After spotting the Cassin’s Finch (Carpodacus cassinii) pair above a couple of weeks ago at Lassen Volcanic National Park, I thought I had a new lifer! Now I’m not so sure. I may have seen these birds in my own yard and not even have known it!
There are subtle differences between the Cassin’s Finch and its close relative, the Purple Finch (Carpodacus purpureus) and more obvious differences between these two species and the other American Rosefinch, the ubiquitous House Finch (Carpodacus mexicanus).
First, let’s look at the male House Finch. Note the broad, blurry dark streaks on the lower breast and flanks which are absent in the Purple Finch and pretty much so in the Cassin’s Finch. Click on photos for full sized images.
The female House Finch has a noticeably plain face, also with the blurry streaks on the breast and flanks.
The Purple Finch is a little trickier. Let’s begin with the male again. First, note the lack of breast and flank streaking and the plump, less contoured body. This bird doesn’t have a neck like the House Finch does.
The female does however have some distinguishing marks. She has a dark cheek patch with a bordering pale eyebrow. You can see a similar dark cheek pattern in the male above. You may also have noted that the bills of both the House Finch and Purple Finch are rather large and conical shaped, similar to a Grosbeak bill.
Now let’s take a closer look at the Cassin’s Finch, and I apologize that they are not as close up as my backyard finch photos.
The first thing you might note on the female is they are more finely and crisply streaked on the back and belly than either the House or Purple Finch. More like a Pine Siskin. She also has a pale eye ring and both the male and female have a more pointy Siskinlike bill. Again, click on photos for full sized images.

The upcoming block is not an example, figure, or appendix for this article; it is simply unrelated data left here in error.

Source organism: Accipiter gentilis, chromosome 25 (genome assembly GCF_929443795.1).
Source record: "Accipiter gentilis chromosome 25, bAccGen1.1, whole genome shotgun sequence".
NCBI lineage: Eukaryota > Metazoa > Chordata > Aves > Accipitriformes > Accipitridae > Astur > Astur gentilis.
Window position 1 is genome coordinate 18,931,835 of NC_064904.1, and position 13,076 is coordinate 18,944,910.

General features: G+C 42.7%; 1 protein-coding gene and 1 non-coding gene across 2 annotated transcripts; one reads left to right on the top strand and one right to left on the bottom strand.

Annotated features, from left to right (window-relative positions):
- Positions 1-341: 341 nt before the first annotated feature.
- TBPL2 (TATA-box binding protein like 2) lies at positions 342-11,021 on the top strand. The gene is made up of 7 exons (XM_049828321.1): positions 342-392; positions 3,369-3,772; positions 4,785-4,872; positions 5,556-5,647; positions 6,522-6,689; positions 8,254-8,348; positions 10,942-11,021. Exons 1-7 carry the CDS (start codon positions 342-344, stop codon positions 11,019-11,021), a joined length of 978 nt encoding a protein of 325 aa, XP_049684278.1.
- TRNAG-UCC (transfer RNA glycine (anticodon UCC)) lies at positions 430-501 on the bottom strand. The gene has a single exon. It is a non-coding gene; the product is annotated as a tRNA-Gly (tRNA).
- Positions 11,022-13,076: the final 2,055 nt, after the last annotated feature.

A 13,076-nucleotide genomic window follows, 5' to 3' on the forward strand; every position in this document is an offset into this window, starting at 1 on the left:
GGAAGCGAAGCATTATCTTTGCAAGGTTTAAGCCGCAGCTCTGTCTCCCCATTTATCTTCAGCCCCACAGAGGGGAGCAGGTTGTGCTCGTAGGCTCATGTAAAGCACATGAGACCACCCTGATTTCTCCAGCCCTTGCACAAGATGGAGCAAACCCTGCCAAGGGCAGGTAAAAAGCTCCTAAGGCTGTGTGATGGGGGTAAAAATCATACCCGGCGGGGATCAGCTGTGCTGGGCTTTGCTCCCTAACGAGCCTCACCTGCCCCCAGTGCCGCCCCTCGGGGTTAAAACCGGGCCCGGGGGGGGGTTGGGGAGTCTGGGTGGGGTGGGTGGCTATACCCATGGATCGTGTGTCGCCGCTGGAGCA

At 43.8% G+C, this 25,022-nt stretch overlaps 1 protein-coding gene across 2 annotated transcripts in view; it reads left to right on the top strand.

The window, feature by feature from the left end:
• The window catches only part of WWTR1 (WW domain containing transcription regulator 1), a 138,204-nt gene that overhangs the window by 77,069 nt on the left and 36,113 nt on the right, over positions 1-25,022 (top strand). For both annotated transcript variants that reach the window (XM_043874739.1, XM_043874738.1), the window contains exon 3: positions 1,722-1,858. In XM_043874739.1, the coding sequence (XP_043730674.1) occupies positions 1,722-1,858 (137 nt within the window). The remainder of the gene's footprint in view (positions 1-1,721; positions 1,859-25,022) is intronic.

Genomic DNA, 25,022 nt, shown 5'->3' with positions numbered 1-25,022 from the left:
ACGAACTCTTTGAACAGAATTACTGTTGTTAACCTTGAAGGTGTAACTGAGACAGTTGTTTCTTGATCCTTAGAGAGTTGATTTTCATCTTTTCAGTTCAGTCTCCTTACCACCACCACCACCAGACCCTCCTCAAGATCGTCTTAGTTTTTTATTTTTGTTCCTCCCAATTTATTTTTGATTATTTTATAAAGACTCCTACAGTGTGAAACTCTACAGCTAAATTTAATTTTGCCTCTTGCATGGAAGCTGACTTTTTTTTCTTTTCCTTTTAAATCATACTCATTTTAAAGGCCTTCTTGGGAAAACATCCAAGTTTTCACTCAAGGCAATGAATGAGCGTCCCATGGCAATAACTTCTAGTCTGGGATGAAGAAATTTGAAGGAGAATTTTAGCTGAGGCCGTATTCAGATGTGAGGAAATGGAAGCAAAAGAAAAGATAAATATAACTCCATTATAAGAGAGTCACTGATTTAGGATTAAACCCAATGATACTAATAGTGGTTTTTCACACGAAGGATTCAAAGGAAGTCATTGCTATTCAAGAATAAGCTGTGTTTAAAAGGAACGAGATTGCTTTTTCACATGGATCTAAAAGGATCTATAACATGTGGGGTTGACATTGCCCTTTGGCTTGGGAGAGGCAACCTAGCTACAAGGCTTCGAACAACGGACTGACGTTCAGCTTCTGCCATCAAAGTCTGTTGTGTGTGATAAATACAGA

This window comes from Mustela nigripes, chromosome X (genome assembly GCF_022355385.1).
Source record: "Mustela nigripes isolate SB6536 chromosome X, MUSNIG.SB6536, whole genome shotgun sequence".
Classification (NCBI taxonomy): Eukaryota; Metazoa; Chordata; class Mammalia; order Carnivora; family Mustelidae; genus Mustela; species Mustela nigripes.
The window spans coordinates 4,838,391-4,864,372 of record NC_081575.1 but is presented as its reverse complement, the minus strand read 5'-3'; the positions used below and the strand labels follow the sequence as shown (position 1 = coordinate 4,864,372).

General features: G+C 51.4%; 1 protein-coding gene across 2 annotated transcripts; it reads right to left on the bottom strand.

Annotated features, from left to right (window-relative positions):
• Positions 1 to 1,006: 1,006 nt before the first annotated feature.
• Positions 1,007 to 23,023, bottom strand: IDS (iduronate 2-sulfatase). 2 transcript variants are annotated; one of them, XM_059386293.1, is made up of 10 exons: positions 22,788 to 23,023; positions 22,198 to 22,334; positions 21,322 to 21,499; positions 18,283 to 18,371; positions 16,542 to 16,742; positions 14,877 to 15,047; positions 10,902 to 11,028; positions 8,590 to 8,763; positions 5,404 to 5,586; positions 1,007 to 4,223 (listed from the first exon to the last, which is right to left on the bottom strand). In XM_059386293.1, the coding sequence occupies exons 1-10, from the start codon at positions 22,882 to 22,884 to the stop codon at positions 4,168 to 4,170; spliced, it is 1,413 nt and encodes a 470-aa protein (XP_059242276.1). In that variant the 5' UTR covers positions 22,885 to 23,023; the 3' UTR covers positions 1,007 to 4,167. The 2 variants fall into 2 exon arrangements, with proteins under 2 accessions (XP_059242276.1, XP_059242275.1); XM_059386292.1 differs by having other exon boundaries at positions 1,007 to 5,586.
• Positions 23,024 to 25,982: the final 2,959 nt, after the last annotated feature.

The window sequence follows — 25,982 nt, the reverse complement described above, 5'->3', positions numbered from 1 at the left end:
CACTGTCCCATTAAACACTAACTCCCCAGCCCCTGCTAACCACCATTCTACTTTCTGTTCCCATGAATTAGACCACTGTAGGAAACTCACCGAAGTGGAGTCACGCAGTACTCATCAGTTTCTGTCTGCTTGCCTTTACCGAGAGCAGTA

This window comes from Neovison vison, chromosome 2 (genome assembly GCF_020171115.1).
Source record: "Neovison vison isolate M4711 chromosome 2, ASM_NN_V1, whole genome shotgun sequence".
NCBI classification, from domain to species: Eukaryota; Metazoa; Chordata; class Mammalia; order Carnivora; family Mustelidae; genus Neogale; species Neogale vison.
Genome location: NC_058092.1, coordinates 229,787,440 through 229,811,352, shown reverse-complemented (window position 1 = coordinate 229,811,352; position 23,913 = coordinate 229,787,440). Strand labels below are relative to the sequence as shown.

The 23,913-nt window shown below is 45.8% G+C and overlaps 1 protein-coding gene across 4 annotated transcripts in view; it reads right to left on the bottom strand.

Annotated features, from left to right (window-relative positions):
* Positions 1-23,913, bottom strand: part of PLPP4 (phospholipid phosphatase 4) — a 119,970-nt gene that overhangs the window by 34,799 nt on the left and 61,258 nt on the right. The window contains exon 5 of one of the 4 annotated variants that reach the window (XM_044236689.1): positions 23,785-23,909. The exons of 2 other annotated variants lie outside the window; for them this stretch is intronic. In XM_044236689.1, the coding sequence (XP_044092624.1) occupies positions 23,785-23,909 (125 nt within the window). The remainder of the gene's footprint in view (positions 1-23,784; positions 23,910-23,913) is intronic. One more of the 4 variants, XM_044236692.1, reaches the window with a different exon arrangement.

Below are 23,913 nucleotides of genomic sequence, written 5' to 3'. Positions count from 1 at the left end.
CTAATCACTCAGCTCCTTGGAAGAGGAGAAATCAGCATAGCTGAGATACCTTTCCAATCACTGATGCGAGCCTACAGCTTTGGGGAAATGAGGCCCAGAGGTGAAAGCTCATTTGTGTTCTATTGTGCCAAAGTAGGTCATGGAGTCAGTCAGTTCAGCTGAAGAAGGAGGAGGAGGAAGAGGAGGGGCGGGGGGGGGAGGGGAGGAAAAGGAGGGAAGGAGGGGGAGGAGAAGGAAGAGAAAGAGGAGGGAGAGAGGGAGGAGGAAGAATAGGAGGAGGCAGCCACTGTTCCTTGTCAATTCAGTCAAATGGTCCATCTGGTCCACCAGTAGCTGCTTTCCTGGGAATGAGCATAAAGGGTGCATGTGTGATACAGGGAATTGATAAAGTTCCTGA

Here you can see the male Cassin’s Finch is overall more trim and angular than the Purple Finch with the siskinlike bill.
He also shows the more crisp, contrasting pattern on his back and his red crown patch contrasts abruptly with the brown of his nape.
In this last photo you will notice that the male’s forehead and forecrown are conspicuously richer red than the rest of his head, and his breast is simply blushed with a pale red. That obvious and distinctive peaked red crown, I think, is his best field mark.
As Pete Dunn puts it in his excellent field guide companion, “House Finch looks like it had wine thrown in its face; Purple Finch was dipped in it. On Cassin’s Finch, the patch of red on the peaked crown is conspicuosly brighter and richer (somewhat redpoll-like)1.”
References: 1Dunn, Pete (2006), Pete Dunne’s Essential Field Guide Companion. New York: Houghton Mifflin Company